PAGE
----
“I know doc, but what is it?”
I’m afraid that in medicine, we too often focus on the former, and not enough on the latter.
How often do we see patients admitted to hospital to “rule out” an acute coronary syndrome? How often do we do a throat swab to “rule out” strep throat? How often do we see imaging reports that come to the final conclusion that “something bad (embolism, pneumonia, etc) cannot be excluded.”
Richard Smith recently made the argument that doctors predominantly use “familiar responses to familiar problems,” which I think is a great summary of using heuristics to make diagnoses. However, one of the most common heuristics seen in medicine, is at least a simplification of the scientific approach of hypothesis testing—pose a falsifiable diagnosis, then investigate.
This works to a point—but only to a point. Finding out what something is not, is only the first step toward finding out what it is. Patients with a sore throat don’t just want to know they do NOT have streptococcal pharyngitis, they want to know what they do have and what to do about it. Similarly, when a patient has chest pain, to provide the reassurance that “you’re not having a heart attack” is only the first (even if very appropriate!) step. If the chest pain continues, the patient is going to want to know what it IS and what to do about it. Telling someone what is NOT wrong, only gets you part of the way in giving good care.
Unfortunately, as valuable as the “Choosing Wisely” and “Preventing Overdiagnosis” movements are, they also abet this tendency. “Preventing Overdiagnosis” is a good thing (after all, we are now finding and treating more and more pulmonary emboli, but not actually reducing the PE related mortality), but if the message is primarily about what NOT to do, that still leaves us without the resources or mental models for how to think about what TO do. Similarly, Choosing Wisely has been a helpful campaign to point to where medicine has gone to excess, but 19 of the top 20 recommendations on the Choosing Wisely site start with either “don’t” or “avoid.”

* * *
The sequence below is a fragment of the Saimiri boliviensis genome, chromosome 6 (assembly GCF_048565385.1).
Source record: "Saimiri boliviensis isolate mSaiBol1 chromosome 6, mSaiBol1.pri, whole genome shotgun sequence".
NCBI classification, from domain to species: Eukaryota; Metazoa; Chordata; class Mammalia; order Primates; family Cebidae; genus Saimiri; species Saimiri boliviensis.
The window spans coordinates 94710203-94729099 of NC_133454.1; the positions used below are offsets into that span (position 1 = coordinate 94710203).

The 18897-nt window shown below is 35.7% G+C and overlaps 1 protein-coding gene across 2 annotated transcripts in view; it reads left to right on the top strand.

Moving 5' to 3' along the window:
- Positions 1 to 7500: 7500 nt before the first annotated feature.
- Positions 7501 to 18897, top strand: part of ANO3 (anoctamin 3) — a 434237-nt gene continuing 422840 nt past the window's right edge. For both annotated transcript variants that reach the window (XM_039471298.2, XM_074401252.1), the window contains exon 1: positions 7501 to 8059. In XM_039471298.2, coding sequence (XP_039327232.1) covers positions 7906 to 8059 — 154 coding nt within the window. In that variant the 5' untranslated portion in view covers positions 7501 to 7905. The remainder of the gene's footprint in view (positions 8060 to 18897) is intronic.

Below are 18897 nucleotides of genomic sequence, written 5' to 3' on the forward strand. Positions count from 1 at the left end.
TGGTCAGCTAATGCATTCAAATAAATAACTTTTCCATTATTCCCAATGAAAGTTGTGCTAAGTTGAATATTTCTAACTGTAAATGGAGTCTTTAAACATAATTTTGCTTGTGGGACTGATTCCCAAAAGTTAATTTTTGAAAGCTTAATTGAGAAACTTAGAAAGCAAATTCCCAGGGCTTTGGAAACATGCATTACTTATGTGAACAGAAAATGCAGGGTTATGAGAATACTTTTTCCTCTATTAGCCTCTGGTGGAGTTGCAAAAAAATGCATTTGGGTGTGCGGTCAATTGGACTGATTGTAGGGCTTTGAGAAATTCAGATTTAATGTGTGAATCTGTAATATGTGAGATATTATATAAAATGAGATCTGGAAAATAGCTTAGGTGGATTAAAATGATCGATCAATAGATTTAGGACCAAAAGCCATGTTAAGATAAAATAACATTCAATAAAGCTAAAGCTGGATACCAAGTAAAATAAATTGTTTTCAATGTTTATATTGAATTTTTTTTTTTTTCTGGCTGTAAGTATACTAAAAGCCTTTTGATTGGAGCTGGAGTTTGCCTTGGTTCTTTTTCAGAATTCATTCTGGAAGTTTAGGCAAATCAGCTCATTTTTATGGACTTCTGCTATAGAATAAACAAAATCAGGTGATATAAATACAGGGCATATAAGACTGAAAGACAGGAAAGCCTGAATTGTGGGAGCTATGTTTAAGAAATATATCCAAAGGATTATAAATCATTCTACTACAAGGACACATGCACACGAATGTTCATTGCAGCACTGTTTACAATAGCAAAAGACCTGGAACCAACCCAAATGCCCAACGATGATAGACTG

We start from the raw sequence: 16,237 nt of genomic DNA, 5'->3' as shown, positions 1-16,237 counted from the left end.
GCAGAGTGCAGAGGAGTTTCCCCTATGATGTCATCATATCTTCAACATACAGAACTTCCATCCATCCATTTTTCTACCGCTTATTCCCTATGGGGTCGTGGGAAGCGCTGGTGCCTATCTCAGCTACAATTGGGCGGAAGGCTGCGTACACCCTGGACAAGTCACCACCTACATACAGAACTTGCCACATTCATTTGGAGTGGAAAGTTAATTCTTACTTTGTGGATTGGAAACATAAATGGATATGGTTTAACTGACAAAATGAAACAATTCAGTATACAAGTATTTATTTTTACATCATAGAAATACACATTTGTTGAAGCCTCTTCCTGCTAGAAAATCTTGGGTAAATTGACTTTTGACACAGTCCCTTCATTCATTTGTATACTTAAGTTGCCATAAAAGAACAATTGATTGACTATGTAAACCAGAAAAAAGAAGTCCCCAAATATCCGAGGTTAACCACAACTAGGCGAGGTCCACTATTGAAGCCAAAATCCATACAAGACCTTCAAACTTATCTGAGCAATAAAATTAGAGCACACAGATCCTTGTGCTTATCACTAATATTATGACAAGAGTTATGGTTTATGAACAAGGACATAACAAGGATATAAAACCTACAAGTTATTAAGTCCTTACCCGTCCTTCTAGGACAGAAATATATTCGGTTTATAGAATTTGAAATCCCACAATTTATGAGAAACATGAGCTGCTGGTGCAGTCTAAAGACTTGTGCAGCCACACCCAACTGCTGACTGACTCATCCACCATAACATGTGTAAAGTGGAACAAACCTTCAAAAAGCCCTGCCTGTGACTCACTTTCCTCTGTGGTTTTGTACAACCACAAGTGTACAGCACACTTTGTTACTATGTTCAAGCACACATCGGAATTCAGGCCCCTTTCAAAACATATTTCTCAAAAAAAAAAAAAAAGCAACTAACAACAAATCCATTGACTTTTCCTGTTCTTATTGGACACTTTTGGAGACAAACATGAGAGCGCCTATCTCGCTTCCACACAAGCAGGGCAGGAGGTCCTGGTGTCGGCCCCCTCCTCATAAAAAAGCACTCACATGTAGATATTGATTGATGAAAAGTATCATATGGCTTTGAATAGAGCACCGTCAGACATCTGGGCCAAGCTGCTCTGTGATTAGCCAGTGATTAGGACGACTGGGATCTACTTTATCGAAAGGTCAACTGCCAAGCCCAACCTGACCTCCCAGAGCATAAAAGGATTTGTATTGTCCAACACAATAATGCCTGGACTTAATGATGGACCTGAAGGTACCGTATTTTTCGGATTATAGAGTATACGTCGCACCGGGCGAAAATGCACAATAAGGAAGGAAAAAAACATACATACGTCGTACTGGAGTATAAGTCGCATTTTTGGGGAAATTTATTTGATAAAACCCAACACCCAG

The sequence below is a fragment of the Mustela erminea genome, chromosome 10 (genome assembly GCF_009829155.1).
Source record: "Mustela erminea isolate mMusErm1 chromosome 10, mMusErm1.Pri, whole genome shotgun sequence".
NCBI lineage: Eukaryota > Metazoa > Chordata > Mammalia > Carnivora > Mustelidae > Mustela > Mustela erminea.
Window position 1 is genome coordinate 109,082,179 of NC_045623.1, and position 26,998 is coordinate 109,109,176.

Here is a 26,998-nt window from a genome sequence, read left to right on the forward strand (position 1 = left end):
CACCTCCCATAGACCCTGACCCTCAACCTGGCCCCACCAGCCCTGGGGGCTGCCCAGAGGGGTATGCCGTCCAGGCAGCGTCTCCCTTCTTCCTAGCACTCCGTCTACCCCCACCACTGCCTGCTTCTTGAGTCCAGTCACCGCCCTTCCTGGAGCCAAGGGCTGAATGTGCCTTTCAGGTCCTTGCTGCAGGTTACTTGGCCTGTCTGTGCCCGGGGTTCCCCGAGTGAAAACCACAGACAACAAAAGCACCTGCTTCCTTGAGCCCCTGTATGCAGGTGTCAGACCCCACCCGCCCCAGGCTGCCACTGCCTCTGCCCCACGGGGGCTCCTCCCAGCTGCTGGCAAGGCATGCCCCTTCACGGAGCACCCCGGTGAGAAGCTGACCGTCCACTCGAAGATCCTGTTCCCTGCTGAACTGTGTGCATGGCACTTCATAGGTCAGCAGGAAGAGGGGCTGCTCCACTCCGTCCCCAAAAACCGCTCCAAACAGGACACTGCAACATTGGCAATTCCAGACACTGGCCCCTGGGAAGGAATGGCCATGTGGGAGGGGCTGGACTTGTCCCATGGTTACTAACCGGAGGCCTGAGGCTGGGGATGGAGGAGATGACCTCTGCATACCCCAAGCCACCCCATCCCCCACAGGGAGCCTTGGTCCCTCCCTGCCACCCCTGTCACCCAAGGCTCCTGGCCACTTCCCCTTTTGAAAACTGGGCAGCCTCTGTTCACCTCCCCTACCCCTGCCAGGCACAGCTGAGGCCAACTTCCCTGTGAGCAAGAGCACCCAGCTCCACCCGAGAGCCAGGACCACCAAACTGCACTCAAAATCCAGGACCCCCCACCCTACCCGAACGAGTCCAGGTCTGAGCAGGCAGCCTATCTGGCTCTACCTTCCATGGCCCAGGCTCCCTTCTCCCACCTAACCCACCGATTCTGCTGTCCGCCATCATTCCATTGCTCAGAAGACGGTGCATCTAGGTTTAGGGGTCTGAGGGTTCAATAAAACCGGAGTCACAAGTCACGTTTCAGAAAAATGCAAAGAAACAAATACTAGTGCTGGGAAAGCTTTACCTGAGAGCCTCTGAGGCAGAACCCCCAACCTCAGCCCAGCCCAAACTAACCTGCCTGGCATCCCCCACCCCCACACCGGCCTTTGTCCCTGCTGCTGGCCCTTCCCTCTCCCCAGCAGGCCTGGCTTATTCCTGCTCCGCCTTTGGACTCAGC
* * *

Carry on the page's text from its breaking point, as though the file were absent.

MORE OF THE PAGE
Going back to the chest pain illustration (and at the risk of shameless self-promotion, since this is one clinical area about which I occasionally write), in my last review article on evaluation of chest pain in the office, I tried to go beyond the focus on “ruling out” to instead discuss other diagnoses beyond cardiac chest pain, and what one CAN do for them. Similarly, while we easily fall into the habit of telling our patients “it’s just a cold” (implicitly, it’s NOT something “bad”), and often then recommending the unproven treatments of “rest and plenty of fluids,” there have been some helpful evidence-based handouts published that give recommendations for what you CAN do to help a child or adult with a cold feel better.
Diagnosis—what it is NOT is simply “excluding” the bad stuff. Diagnosis needs to be about careful attention to patient history, symptoms, and worries, then doing the best we can to identify what we think IS going on—so we can give positive recommendations for what to do about it.
William E Cayley Jr practices at the Augusta Family Medicine Clinic; teaches at the Eau Claire Family Medicine Residency; and is a professor at the University of Wisconsin, Department of Family Medicine.
I declare that I have read and understood BMJ policy on declaration of interests and I have no relevant interests to declare.